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SAN FRANCISCO, September 18, 2014 — Covington & Burling client Hewlett-Packard Co. scored a win in its patent litigation case against Linex Technologies on September 15 when a federal judge ruled that HP is entitled to an award of attorneys’ fees.
In May, U.S. District Judge Claudia Wilken in Oakland ruled in favor of HP and other electronics manufacturers, finding that several of Linex’s asserted patent claims related to WiFi-enabled devices are invalid, and that the remaining claims are not infringed by HP. In her ruling earlier this week, Judge Wilken held that given Linex’s previous patent assertions in the Eastern District of Texas and at the U.S. International Trade Commission, the company had “exhibited an ‘overall vexatious litigation strategy’ by continuing to hold these groundless claims over defendants’ heads to increase potential settlement amounts.”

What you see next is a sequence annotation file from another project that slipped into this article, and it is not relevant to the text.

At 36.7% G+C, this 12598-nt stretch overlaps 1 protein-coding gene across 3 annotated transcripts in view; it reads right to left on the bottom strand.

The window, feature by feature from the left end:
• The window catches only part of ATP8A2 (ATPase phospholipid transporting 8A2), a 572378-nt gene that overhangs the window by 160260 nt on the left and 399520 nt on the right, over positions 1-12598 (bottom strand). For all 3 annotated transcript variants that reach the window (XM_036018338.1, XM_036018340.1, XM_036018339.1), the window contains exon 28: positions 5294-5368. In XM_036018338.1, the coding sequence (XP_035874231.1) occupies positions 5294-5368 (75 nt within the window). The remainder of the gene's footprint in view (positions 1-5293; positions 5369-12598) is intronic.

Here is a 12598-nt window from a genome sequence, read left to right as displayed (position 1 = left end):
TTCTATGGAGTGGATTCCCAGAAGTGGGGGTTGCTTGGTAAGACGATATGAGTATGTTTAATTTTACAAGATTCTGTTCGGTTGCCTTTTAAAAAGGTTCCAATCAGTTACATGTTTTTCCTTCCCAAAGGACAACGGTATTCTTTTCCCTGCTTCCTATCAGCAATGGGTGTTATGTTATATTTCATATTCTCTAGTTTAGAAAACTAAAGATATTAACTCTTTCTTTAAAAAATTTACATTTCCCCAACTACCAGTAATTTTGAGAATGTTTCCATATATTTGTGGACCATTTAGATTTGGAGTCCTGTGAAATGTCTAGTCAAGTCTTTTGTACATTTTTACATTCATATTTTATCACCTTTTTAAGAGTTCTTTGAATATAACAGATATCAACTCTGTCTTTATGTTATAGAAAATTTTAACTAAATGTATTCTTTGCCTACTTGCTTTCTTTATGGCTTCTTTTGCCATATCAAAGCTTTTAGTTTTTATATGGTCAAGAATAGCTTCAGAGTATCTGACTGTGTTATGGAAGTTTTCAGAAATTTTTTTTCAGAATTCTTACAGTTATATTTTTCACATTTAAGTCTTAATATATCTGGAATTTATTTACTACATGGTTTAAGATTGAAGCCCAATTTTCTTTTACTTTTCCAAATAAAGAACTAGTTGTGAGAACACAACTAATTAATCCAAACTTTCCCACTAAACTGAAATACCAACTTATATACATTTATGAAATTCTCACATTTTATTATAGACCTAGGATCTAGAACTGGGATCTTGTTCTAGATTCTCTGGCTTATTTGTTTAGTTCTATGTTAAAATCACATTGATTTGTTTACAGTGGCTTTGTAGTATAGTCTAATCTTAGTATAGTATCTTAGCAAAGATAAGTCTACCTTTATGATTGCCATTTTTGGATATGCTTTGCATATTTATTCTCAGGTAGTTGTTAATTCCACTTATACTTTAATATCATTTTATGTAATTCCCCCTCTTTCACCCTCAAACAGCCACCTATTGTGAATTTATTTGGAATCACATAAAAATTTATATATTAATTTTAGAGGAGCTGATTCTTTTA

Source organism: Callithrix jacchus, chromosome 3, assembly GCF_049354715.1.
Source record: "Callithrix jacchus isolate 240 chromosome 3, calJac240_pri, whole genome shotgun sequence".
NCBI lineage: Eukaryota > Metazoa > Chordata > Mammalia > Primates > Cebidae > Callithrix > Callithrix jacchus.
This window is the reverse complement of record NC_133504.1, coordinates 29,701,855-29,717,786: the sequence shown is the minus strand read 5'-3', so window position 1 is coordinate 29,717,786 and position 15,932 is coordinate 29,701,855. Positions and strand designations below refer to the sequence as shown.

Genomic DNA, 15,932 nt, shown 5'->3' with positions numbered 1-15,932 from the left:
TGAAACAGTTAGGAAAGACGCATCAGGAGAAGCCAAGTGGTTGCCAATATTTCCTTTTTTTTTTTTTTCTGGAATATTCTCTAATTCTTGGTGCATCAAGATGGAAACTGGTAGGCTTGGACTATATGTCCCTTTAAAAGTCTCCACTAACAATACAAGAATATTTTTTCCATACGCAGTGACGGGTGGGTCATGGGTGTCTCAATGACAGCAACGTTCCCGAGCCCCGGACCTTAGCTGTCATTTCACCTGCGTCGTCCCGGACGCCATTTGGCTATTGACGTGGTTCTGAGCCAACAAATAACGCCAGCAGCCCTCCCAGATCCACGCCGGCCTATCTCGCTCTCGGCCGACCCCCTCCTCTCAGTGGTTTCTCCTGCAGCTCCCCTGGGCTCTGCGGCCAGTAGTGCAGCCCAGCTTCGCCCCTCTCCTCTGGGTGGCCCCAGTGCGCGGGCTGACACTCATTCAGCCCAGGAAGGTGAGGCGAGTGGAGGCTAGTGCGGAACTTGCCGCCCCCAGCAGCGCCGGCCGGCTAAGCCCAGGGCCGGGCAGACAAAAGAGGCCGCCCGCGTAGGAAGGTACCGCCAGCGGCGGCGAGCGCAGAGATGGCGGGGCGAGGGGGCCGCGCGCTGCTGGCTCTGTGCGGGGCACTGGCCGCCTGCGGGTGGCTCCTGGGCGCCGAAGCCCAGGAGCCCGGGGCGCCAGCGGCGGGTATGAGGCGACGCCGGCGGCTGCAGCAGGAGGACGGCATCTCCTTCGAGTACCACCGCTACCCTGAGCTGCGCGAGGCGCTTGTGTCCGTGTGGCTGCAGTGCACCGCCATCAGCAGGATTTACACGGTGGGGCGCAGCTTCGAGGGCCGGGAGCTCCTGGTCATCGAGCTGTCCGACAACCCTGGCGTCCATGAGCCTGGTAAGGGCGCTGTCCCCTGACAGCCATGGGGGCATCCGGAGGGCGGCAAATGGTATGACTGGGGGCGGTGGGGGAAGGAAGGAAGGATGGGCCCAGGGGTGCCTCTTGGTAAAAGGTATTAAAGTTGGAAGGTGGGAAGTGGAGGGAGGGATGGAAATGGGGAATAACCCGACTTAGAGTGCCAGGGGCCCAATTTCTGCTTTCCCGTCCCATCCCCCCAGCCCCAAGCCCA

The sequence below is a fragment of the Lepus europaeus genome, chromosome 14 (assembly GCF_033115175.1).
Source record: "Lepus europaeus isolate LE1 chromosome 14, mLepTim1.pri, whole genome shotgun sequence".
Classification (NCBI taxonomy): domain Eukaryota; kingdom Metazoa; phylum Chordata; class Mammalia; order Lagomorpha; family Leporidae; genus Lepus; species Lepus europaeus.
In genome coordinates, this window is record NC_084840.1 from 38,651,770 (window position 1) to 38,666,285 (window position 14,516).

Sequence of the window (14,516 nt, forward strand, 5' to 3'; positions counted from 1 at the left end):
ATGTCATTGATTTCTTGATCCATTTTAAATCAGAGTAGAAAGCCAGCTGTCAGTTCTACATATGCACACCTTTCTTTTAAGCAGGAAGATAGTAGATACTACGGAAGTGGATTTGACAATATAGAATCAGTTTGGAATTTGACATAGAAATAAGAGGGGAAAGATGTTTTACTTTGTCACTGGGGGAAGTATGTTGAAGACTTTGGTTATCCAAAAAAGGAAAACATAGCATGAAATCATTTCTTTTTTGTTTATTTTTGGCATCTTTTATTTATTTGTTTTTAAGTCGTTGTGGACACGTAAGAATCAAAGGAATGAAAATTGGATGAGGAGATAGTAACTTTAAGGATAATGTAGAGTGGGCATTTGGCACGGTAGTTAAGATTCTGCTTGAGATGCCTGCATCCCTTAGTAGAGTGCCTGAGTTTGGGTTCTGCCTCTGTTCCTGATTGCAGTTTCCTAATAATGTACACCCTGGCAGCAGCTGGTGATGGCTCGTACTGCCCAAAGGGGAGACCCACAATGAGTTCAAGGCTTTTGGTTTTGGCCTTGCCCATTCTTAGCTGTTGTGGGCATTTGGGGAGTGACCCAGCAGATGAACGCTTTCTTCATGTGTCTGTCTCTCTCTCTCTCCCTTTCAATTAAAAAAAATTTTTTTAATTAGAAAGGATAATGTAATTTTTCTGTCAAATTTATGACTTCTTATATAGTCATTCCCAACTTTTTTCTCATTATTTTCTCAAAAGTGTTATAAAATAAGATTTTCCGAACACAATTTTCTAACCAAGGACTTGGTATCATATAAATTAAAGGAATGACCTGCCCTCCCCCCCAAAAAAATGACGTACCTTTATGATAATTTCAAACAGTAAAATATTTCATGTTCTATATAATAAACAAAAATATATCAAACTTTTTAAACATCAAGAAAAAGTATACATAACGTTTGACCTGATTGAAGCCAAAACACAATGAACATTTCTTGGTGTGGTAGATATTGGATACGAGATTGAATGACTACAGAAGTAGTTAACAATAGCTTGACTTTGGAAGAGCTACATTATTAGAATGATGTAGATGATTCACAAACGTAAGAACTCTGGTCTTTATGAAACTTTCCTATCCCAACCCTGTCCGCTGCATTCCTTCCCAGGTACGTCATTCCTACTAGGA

“Because Linex repeatedly attempted to broaden the reach of its patents to capture technology it knew it did not invent, this case is exceptional,” Judge Wilken wrote. “An award of attorneys’ fees on the spread spectrum claims is warranted.”
In June, Covington argued that HP was entitled to attorney’s fees under Octane Fitness LLC v. Icon Health & Fitness Inc., the recent U.S. Supreme Court ruling clarifying what constitutes an “exceptional case” under the Patent Act and affirming the district court’s discretion to award attorneys’ fees. Judge Wilken directed the parties to submit an accounting of fees for a later determination.
The California-based Covington team included Robert Haslam, Alan Blankenheimer, Michael Plimack, Laura Muschamp, Gregory Nieberg, and Priscilla Dodson.